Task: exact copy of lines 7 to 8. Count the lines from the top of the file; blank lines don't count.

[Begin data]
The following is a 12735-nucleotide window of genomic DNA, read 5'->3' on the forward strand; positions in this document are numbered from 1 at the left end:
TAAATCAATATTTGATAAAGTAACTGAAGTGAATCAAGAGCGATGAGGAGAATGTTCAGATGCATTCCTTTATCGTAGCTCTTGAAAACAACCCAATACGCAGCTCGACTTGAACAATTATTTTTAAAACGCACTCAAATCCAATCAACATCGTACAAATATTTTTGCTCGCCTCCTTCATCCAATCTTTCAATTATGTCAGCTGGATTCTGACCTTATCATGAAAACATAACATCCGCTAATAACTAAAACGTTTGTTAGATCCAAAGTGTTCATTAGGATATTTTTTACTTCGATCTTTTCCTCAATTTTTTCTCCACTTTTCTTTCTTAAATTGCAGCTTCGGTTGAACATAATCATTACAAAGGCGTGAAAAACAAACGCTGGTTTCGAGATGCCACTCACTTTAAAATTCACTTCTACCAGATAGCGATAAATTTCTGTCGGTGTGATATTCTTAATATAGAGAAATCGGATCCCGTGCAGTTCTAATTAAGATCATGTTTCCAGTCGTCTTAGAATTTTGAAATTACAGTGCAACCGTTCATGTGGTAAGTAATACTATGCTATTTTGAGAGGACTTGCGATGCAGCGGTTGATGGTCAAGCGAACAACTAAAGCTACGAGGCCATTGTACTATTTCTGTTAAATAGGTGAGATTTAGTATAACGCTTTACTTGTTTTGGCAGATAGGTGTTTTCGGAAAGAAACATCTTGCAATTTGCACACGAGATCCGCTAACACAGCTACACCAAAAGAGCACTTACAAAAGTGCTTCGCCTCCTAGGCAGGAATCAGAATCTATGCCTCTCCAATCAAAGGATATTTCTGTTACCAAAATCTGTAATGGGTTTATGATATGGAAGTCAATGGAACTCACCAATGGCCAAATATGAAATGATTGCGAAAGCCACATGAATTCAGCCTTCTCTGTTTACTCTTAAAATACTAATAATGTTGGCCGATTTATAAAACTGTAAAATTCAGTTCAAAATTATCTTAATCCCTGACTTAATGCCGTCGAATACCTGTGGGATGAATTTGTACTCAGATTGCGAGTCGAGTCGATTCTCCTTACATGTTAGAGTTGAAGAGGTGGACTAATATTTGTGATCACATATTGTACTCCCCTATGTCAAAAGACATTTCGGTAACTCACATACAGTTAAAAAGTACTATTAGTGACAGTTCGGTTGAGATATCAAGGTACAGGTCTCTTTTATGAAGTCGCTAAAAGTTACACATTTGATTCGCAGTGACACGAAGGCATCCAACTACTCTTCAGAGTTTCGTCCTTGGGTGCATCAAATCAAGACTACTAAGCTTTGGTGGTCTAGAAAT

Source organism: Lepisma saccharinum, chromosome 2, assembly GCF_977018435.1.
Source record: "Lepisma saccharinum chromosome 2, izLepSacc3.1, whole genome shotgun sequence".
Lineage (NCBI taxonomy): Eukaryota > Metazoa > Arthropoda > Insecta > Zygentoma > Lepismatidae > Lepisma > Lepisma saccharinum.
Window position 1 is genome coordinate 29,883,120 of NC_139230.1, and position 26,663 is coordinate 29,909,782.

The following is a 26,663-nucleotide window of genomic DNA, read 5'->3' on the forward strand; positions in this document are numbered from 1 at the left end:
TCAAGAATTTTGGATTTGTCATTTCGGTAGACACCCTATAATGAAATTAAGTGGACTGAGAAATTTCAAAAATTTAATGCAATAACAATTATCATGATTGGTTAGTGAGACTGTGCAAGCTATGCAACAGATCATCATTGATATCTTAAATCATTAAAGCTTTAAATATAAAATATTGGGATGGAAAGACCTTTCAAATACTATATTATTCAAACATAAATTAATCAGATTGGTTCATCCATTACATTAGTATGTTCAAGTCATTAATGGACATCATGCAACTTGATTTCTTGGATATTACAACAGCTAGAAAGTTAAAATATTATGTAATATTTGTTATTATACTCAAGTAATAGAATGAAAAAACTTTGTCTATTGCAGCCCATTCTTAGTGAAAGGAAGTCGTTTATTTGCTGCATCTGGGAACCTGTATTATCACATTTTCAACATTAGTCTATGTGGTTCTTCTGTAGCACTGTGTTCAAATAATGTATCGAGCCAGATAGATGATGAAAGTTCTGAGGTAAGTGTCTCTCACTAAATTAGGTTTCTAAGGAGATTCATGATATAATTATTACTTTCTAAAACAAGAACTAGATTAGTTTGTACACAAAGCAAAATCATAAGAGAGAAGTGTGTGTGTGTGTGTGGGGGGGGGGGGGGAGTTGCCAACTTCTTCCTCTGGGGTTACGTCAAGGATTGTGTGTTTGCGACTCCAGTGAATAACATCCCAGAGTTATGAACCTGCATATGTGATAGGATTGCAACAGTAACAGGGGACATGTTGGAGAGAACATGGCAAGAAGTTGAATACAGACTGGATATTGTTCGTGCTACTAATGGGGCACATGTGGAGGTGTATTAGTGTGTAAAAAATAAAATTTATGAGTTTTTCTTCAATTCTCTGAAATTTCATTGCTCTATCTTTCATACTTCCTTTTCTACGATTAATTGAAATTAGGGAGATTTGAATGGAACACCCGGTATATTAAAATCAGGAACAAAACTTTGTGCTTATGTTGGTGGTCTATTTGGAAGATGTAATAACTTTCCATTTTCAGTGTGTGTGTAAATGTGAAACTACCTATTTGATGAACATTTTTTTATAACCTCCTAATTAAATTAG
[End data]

The following is a 26,663-nucleotide window of genomic DNA, read 5'->3' on the forward strand; positions in this document are numbered from 1 at the left end:
TCAAGAATTTTGGATTTGTCATTTCGGTAGACACCCTATAATGAAATTAAGTGGACTGAGAAATTTCAAAAATTTAATGCAATAACAATTATCATGATTGGTTAGTGAGACTGTGCAAGCTATGCAACAGATCATCATTGATATCTTAAATCATTAAAGCTTTAAATATAAAATATTGGGATGGAAAGACCTTTCAAATACTATATTATTCAAACATAAATTAATCAGATTGGTTCATCCATTACATTAGTATGTTCAAGTCATTAATGGACATCATGCAACTTGATTTCTTGGATATTACAACAGCTAGAAAGTTAAAATATTATGTAATATTTGTTATTATACTCAAGTAATAGAATGAAAAAACTTTGTCTATTGCAGCCCATTCTTAGTGAAAGGAAGTCGTTTATTTGCTGCATCTGGGAACCTGTATTATCACATTTTCAACATTAGTCTATGTGGTTCTTCTGTAGCACTGTGTTCAAATAATGTATCGAGCCAGATAGATGATGAAAGTTCTGAGGTAAGTGTCTCTCACTAAATTAGGTTTCTAAGGAGATTCATGATATAATTATTACTTTCTAAAACAAGAACTAGATTAGTTTGTACACAAAGCAAAATCATAAGAGAGAAGTGTGTGTGTGTGTGTGGGGGGGGGGGGGGAGTTGCCAACTTCTTCCTCTGGGGTTACGTCAAGGATTGTGTGTTTGCGACTCCAGTGAATAACATCCCAGAGTTATGAACCTGCATATGTGATAGGATTGCAACAGTAACAGGGGACATGTTGGAGAGAACATGGCAAGAAGTTGAATACAGACTGGATATTGTTCGTGCTACTAATGGGGCACATGTGGAGGTGTATTAGTGTGTAAAAAATAAAATTTATGAGTTTTTCTTCAATTCTCTGAAATTTCATTGCTCTATCTTTCATACTTCCTTTTCTACGATTAATTGAAATTAGGGAGATTTGAATGGAACACCCGGTATATTAAAATCAGGAACAAAACTTTGTGCTTATGTTGGTGGTCTATTTGGAAGATGTAATAACTTTCCATTTTCAGTGTGTGTGTAAATGTGAAACTACCTATTTGATGAACATTTTTTTATAACCTCCTAATTAAATTAG